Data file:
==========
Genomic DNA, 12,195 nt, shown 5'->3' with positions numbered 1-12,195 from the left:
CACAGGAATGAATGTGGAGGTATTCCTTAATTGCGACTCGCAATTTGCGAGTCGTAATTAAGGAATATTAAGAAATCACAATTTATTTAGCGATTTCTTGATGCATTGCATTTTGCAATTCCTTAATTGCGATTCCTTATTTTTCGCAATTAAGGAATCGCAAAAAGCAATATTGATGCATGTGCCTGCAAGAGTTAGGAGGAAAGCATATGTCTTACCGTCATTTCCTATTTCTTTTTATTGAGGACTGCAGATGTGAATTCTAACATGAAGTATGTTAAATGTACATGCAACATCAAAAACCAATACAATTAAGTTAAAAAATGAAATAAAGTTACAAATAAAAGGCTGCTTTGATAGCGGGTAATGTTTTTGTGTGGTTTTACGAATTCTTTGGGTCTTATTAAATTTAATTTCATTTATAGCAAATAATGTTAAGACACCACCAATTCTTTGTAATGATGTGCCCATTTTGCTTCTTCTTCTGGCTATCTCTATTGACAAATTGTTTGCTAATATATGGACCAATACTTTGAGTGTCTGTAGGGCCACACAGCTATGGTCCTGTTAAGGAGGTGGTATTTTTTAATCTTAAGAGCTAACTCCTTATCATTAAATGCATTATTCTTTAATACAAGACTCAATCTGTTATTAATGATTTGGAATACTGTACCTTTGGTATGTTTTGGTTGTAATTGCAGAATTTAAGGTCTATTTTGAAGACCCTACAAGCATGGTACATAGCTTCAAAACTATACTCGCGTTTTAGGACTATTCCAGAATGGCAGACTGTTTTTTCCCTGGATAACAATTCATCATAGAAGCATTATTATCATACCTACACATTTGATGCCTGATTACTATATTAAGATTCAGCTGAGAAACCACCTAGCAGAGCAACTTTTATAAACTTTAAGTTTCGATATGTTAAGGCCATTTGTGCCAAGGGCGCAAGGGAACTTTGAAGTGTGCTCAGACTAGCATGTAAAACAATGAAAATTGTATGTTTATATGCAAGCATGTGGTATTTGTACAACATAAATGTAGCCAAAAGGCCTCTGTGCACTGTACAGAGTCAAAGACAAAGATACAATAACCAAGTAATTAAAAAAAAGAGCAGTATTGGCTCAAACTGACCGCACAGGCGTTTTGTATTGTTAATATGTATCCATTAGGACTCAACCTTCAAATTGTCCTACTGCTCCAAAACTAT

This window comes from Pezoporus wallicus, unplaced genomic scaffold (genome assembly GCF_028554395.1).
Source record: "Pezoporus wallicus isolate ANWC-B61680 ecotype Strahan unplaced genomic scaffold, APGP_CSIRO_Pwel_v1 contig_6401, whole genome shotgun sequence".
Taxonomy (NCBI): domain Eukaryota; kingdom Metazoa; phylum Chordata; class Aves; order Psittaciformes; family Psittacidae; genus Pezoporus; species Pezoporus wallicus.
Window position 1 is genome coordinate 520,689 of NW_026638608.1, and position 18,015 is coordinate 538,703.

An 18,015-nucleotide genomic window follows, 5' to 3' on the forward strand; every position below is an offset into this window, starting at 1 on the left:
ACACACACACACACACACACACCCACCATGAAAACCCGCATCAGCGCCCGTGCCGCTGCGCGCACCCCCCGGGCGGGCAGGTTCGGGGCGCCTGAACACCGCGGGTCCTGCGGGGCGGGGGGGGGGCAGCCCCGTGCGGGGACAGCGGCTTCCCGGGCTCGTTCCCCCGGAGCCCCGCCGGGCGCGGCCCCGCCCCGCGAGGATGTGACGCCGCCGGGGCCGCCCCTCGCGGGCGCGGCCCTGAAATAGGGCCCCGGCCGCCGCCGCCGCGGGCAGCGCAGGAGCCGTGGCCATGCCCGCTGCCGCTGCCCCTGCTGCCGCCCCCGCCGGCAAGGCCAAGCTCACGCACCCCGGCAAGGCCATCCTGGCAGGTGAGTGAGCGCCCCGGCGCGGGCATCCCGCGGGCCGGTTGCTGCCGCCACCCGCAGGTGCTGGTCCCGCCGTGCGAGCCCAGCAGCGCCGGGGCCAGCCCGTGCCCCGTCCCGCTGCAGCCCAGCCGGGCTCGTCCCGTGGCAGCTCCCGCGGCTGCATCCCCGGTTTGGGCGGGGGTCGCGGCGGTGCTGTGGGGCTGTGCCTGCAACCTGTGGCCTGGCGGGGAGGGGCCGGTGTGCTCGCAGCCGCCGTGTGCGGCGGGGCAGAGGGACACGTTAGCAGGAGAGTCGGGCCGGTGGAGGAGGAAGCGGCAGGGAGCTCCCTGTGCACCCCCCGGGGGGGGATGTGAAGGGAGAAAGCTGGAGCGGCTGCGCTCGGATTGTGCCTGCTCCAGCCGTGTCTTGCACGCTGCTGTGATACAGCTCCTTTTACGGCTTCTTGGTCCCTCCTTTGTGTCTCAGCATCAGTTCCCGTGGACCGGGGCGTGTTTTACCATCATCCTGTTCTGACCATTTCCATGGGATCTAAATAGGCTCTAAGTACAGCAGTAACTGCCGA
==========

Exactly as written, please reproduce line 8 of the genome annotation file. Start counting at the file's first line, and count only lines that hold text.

ACACACACACACACACACACACCCACCATGAAAACCCGCATCAGCGCCCGTGCCGCTGCGCGCACCCCCCGGGCGGGCAGGTTCGGGGCGCCTGAACACCGCGGGTCCTGCGGGGCGGGGGGGGGGCAGCCCCGTGCGGGGACAGCGGCTTCCCGGGCTCGTTCCCCCGGAGCCCCGCCGGGCGCGGCCCCGCCCCGCGAGGATGTGACGCCGCCGGGGCCGCCCCTCGCGGGCGCGGCCCTGAAATAGGGCCCCGGCCGCCGCCGCCGCGGGCAGCGCAGGAGCCGTGGCCATGCCCGCTGCCGCTGCCCCTGCTGCCGCCCCCGCCGGCAAGGCCAAGCTCACGCACCCCGGCAAGGCCATCCTGGCAGGTGAGTGAGCGCCCCGGCGCGGGCATCCCGCGGGCCGGTTGCTGCCGCCACCCGCAGGTGCTGGTCCCGCCGTGCGAGCCCAGCAGCGCCGGGGCCAGCCCGTGCCCCGTCCCGCTGCAGCCCAGCCGGGCTCGTCCCGTGGCAGCTCCCGCGGCTGCATCCCCGGTTTGGGCGGGGGTCGCGGCGGTGCTGTGGGGCTGTGCCTGCAACCTGTGGCCTGGCGGGGAGGGGCCGGTGTGCTCGCAGCCGCCGTGTGCGGCGGGGCAGAGGGACACGTTAGCAGGAGAGTCGGGCCGGTGGAGGAGGAAGCGGCAGGGAGCTCCCTGTGCACCCCCCGGGGGGGGATGTGAAGGGAGAAAGCTGGAGCGGCTGCGCTCGGATTGTGCCTGCTCCAGCCGTGTCTTGCACGCTGCTGTGATACAGCTCCTTTTACGGCTTCTTGGTCCCTCCTTTGTGTCTCAGCATCAGTTCCCGTGGACCGGGGCGTGTTTTACCATCATCCTGTTCTGACCATTTCCATGGGATCTAAATAGGCTCTAAGTACAGCAGTAACTGCCGA